Learning how to execute a Bash script from Terraform

For those learning AWS/AWS CLI, Terraform is a tool for building infrastructure with various technologies including AWS, Azure, GCP, and vSphere.

Here is a very simple document on how to use Terraform to build an AWS EC2 Linux instance and then execute a bash script from Terraform against the newly created instance. The bash script will be executed from Terraform as a provisioner.

Executing a bash script from Terraform can be used to configure the newly created server or for any other purpose.

The example below will show how to execute a script named setup-lnxcfg-user; this bash script will prepare the newly created Linux instance for Ansible playbook execution from an Ansible controller server. The script creates a new login id named lnxcfg, sets up ssh-keys, and sudo access on the new instance. This instance will be an Ansible client of an Ansible controller server; using Ansible is beyond the scope of this document, however, learning how to execute a bash script from Terraform will be very useful.

The setup-lnxcfg-user bash script is as follows:

setup-lnxcfg-user:

#!/bin/bash
# setup-lnxcfg-user
# create lnxcfg user for Ansible automation
# and configuration management.

The terraform configuration and variable files are below.

Within the main.tf Terraform file, the nested connection block will connect to the newly created Linux instance through the ssh protocol using the AWS login user of ec2-user and the AWS pem key associated with the Linux instance. The nested provisioner “file" block will copy the setup-lnxcfg-user bash script to the /tmp directory of the new instance. The nested provisioner “remote-exec” block will add execute permission on the /tmp/setup-lnxcfg-user bash script and then execute the script with sudo permissions from the AWS login user, ec2-user. The bash script’s primary purpose is to set up the new server as an Ansible client of an Ansible controller server. After the Terraform configuration is complete an Ansible controller server will be able to use the lnxcfg user to login, sudo up, and execute Ansible playbooks against the new server.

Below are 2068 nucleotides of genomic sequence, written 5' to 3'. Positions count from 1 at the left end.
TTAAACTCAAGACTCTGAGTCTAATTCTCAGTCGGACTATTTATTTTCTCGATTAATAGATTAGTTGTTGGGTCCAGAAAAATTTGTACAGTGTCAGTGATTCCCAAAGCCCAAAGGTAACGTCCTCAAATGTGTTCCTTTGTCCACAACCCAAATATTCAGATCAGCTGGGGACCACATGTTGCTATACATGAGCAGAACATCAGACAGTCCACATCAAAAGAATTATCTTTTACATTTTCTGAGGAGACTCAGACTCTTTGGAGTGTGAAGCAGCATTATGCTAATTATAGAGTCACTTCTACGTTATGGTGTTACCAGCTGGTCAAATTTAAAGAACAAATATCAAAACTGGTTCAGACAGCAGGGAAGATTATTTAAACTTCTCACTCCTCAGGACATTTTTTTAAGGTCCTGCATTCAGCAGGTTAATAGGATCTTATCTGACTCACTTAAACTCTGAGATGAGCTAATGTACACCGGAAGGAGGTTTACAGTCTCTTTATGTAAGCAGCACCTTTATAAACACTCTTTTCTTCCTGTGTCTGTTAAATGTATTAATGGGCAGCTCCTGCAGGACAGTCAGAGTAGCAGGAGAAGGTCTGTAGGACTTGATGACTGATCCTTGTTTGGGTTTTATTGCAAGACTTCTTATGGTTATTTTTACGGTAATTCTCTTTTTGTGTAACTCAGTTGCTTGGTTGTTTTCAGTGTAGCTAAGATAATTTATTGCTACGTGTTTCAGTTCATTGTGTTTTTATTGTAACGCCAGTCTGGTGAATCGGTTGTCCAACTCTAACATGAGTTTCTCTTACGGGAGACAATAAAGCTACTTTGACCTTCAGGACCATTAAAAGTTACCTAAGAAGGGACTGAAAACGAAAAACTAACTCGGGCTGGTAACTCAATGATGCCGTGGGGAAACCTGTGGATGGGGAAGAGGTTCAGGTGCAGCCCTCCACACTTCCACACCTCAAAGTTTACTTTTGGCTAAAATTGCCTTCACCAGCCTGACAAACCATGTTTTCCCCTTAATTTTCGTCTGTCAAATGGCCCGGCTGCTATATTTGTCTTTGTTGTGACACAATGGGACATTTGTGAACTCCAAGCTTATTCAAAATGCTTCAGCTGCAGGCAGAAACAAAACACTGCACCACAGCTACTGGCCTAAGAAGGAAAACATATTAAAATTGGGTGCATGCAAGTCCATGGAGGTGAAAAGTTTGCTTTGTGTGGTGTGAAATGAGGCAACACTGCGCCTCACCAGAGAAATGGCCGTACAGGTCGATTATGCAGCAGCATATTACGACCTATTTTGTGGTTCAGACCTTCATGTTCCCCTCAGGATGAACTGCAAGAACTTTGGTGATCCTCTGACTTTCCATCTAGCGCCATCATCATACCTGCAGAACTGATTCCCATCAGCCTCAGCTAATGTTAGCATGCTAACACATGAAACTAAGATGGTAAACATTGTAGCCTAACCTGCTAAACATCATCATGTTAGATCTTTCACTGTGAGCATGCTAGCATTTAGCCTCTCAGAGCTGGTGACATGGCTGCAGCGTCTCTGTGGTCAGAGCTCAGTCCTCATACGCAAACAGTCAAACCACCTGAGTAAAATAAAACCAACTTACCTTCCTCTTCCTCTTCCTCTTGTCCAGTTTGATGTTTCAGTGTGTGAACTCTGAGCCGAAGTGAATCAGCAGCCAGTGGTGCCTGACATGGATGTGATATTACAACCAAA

main.tf:

# create a Linux instance in AWS
# execute bash script to set up Ansible client user

variables.tf:

# variables.tf

Once these files are created you can use the terraform commands to syntax check and prepare the deployment and then deploy the AWS instance.

Within the directory where these files are located issue the command:

terraform init

The init argument will initialize the environment.

Then issue:

terraform plan -out main.plan

The plan argument will syntax check the files and prepare the deployment.

Deploy the instance:

terraform apply main.plan

To view data about the instance execute:

terraform show

To destroy the instance execute:

terraform destroy

Executing a bash script against a newly created Linux server from within Terraform can be very useful.

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